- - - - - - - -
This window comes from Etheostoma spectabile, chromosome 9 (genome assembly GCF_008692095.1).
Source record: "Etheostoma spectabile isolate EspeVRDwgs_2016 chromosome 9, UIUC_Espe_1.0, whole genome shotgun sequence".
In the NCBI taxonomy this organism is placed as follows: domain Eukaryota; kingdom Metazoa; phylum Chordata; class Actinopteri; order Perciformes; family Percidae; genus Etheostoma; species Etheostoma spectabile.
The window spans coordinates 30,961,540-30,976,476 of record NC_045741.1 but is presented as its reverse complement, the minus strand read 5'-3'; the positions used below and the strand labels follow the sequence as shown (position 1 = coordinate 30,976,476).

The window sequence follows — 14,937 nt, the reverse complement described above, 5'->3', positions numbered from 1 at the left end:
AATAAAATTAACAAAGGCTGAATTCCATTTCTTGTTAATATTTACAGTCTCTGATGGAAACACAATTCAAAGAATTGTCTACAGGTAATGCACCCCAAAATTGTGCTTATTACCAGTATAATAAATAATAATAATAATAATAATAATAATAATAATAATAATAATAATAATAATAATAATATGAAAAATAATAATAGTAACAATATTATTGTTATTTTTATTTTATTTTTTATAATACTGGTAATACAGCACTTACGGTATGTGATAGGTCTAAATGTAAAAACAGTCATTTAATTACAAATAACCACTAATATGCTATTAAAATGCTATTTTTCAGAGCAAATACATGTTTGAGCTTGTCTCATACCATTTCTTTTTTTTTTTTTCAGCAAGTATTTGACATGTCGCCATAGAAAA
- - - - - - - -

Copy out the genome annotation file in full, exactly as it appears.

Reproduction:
This window comes from Etheostoma spectabile, chromosome 9 (genome assembly GCF_008692095.1).
Source record: "Etheostoma spectabile isolate EspeVRDwgs_2016 chromosome 9, UIUC_Espe_1.0, whole genome shotgun sequence".
In the NCBI taxonomy this organism is placed as follows: domain Eukaryota; kingdom Metazoa; phylum Chordata; class Actinopteri; order Perciformes; family Percidae; genus Etheostoma; species Etheostoma spectabile.
The window spans coordinates 30,961,540-30,976,476 of record NC_045741.1 but is presented as its reverse complement, the minus strand read 5'-3'; the positions used below and the strand labels follow the sequence as shown (position 1 = coordinate 30,976,476).

The window sequence follows — 14,937 nt, the reverse complement described above, 5'->3', positions numbered from 1 at the left end:
AATAAAATTAACAAAGGCTGAATTCCATTTCTTGTTAATATTTACAGTCTCTGATGGAAACACAATTCAAAGAATTGTCTACAGGTAATGCACCCCAAAATTGTGCTTATTACCAGTATAATAAATAATAATAATAATAATAATAATAATAATAATAATAATAATAATAATAATAATAATATGAAAAATAATAATAGTAACAATATTATTGTTATTTTTATTTTATTTTTTATAATACTGGTAATACAGCACTTACGGTATGTGATAGGTCTAAATGTAAAAACAGTCATTTAATTACAAATAACCACTAATATGCTATTAAAATGCTATTTTTCAGAGCAAATACATGTTTGAGCTTGTCTCATACCATTTCTTTTTTTTTTTTTCAGCAAGTATTTGACATGTCGCCATAGAAAA